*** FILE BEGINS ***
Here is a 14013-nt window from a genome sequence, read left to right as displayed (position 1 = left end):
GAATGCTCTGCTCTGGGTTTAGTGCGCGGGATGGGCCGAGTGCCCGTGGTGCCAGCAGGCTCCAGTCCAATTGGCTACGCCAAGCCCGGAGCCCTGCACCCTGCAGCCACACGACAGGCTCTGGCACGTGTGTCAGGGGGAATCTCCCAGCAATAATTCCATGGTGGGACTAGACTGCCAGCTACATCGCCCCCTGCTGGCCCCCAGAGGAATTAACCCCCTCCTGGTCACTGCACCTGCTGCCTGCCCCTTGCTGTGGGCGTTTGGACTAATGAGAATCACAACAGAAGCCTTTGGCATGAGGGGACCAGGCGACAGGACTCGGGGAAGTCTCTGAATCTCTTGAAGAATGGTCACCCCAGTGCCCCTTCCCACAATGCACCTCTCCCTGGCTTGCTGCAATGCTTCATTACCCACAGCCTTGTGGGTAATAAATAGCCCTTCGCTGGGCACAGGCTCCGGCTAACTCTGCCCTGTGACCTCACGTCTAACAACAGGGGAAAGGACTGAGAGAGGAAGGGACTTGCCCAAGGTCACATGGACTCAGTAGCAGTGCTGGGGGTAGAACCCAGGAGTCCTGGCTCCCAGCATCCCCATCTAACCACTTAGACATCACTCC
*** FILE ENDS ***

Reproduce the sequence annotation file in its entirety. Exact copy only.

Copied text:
Here is a 14013-nt window from a genome sequence, read left to right as displayed (position 1 = left end):
GAATGCTCTGCTCTGGGTTTAGTGCGCGGGATGGGCCGAGTGCCCGTGGTGCCAGCAGGCTCCAGTCCAATTGGCTACGCCAAGCCCGGAGCCCTGCACCCTGCAGCCACACGACAGGCTCTGGCACGTGTGTCAGGGGGAATCTCCCAGCAATAATTCCATGGTGGGACTAGACTGCCAGCTACATCGCCCCCTGCTGGCCCCCAGAGGAATTAACCCCCTCCTGGTCACTGCACCTGCTGCCTGCCCCTTGCTGTGGGCGTTTGGACTAATGAGAATCACAACAGAAGCCTTTGGCATGAGGGGACCAGGCGACAGGACTCGGGGAAGTCTCTGAATCTCTTGAAGAATGGTCACCCCAGTGCCCCTTCCCACAATGCACCTCTCCCTGGCTTGCTGCAATGCTTCATTACCCACAGCCTTGTGGGTAATAAATAGCCCTTCGCTGGGCACAGGCTCCGGCTAACTCTGCCCTGTGACCTCACGTCTAACAACAGGGGAAAGGACTGAGAGAGGAAGGGACTTGCCCAAGGTCACATGGACTCAGTAGCAGTGCTGGGGGTAGAACCCAGGAGTCCTGGCTCCCAGCATCCCCATCTAACCACTTAGACATCACTCC